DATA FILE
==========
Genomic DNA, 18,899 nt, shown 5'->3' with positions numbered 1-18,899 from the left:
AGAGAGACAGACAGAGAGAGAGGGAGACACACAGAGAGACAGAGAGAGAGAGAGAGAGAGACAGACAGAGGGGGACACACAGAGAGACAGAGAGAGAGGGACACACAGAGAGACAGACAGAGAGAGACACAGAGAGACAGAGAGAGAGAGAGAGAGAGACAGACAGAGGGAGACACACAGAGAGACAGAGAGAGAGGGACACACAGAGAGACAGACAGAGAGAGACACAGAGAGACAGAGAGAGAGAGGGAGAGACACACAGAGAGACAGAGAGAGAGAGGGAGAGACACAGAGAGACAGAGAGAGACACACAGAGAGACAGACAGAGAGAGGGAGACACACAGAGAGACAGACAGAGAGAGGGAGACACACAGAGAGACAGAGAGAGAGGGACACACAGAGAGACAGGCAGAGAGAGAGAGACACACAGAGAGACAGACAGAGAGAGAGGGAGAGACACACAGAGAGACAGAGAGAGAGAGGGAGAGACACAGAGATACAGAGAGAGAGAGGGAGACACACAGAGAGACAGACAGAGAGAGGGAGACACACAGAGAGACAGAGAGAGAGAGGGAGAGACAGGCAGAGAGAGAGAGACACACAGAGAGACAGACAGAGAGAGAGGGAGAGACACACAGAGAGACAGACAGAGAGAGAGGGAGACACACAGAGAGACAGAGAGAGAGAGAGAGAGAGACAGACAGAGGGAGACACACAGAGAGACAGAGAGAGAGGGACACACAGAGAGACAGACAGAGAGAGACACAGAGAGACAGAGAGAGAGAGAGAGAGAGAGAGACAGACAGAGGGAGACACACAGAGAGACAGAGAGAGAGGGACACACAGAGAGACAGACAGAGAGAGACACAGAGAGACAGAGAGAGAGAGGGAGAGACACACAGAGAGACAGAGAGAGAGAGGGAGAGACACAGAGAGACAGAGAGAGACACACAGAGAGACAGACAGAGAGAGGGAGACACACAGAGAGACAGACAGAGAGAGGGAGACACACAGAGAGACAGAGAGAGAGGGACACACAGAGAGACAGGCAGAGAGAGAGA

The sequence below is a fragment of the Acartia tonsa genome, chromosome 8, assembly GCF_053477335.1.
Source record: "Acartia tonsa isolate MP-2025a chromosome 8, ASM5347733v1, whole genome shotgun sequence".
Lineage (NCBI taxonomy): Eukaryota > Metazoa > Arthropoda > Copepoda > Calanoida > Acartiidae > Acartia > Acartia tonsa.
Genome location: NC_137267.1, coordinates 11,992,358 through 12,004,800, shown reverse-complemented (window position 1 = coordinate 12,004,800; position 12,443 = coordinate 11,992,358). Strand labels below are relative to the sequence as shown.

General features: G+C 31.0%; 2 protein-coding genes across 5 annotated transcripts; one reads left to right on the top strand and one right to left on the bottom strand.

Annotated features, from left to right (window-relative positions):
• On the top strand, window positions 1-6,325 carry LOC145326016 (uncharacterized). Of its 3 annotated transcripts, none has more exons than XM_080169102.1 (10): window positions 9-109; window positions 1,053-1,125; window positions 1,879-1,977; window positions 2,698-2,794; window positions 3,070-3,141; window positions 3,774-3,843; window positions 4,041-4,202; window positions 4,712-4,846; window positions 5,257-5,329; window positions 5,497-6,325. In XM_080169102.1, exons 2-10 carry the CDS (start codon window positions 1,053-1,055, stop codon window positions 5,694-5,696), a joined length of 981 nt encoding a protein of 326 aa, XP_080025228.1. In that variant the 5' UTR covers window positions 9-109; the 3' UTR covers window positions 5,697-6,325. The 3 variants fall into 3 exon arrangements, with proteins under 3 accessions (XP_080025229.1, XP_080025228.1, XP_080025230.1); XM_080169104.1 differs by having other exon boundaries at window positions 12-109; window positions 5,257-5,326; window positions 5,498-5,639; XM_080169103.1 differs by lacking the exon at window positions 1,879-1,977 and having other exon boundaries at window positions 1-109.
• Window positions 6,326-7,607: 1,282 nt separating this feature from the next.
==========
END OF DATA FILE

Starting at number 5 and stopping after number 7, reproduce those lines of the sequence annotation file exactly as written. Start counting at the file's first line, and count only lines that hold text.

Lineage (NCBI taxonomy): Eukaryota > Metazoa > Arthropoda > Copepoda > Calanoida > Acartiidae > Acartia > Acartia tonsa.
Genome location: NC_137267.1, coordinates 11,992,358 through 12,004,800, shown reverse-complemented (window position 1 = coordinate 12,004,800; position 12,443 = coordinate 11,992,358). Strand labels below are relative to the sequence as shown.

General features: G+C 31.0%; 2 protein-coding genes across 5 annotated transcripts; one reads left to right on the top strand and one right to left on the bottom strand.